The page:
If your marriage just is not working, perhaps it has crossed your mind for your and your spouse to take a break from one another. Many couples feel unease about the finality of a complete split and opt for a legal separation in lieu of a divorce. Knowledge about the process and legalities of legal separation can help couples to make informed, well-reasoned decisions.
What is a Legal Separation?
The truth is, a legal separation gives couples the chance to divide their assets and debts and live separate lives if they choose, without completely terminating the marriage. The process is similar to that of divorce, with one person filing for the separation, and the other responding. Assets must be declared, custody arrangements must be made if minor children are involved, and support payments must be agreed upon. Ultimately, the couple becomes two separate entities, while retaining their legal marital status.
Some Legal Terminology to Know
Those entering such an agreement may be unfamiliar with some key terminology that will be applicable to their circumstances:
- Date of Separation: This is the date that reflects the intent of the couple to separate, and is the date around which community property determinations are made. Any assets and debts accrued before this date will be split evenly between the parties, whereas anything attained after this day will belong to the individual who acquired it.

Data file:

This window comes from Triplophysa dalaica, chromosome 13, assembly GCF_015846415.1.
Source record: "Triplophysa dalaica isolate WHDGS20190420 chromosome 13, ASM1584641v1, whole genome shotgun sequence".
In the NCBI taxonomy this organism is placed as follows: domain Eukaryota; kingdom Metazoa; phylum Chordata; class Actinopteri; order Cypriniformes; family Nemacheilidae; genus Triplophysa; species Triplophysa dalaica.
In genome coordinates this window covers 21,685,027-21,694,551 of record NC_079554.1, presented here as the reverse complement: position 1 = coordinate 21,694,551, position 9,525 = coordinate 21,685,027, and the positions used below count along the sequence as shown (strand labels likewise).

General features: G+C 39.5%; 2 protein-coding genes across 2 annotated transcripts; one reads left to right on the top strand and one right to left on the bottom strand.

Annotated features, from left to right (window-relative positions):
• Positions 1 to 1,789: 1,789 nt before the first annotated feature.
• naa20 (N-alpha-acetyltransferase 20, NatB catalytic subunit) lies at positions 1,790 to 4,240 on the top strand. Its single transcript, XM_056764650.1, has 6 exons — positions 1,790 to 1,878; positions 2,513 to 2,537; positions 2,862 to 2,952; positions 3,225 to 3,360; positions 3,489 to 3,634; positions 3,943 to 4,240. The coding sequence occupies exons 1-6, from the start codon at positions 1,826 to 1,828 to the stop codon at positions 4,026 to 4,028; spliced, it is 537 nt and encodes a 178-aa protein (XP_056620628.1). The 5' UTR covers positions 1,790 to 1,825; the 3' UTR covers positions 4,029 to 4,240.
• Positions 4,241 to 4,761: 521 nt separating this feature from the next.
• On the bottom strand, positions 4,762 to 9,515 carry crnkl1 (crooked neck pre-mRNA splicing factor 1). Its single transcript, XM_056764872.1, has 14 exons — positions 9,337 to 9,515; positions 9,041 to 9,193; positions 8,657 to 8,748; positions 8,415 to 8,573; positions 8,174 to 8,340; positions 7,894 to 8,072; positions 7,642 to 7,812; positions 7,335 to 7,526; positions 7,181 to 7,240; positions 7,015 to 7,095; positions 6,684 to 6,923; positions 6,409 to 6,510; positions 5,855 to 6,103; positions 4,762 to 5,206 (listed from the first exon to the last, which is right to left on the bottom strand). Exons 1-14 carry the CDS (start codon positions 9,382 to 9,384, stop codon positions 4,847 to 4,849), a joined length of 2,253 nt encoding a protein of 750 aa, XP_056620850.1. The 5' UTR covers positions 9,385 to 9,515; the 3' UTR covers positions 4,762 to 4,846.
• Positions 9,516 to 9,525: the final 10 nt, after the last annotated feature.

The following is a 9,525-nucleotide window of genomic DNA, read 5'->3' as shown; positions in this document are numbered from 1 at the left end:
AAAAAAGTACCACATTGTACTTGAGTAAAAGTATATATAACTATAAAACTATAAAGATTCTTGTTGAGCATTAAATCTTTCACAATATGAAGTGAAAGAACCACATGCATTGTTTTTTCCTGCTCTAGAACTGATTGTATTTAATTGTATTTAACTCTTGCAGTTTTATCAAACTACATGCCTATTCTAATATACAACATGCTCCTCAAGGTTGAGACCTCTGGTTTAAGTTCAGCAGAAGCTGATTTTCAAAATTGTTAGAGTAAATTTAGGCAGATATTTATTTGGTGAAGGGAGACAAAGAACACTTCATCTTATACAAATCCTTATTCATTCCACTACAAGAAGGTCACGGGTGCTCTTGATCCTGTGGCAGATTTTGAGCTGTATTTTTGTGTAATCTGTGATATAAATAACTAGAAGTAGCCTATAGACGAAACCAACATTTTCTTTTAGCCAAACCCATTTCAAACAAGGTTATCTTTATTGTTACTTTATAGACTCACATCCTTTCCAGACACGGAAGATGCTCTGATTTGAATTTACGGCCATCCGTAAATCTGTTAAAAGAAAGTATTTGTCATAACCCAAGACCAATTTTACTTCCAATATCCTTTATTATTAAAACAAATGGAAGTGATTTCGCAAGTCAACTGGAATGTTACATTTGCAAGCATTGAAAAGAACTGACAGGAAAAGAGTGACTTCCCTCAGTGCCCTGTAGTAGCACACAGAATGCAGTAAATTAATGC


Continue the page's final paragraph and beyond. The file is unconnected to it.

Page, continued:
- Judgment of Legal Separation: This is a document addressing the agreements upon the attainment of legal separation. It includes financial matters, custody issues, and support arrangements.
How Long Does it Take to Get a Legal Separation?
There is no waiting period for a legal separation to go into effect, assuming both parties agree to the stipulations in the Judgment of Legal Separation, nor are there residency requirements associated with legal separation in California. Once that document is signed, the final Judgment may be entered and the separation is legit. So, as soon as the paperwork is complete, couples can become legally separated.
Couples have many reasons to consider legal separation rather than severing the marriage altogether. Some common factors include:
- Indecision as to the desired outcomes;
- Health insurance issues;
- Immigration concerns;
- Religious beliefs forbidding divorce.
Your marital status is important to consider as you file with the IRS. You are allowed to file as Single, and may claim Head of Household if you keep a household for a minor child. Likewise, you could choose to file as Married, or as Married filing separately. Continue reading →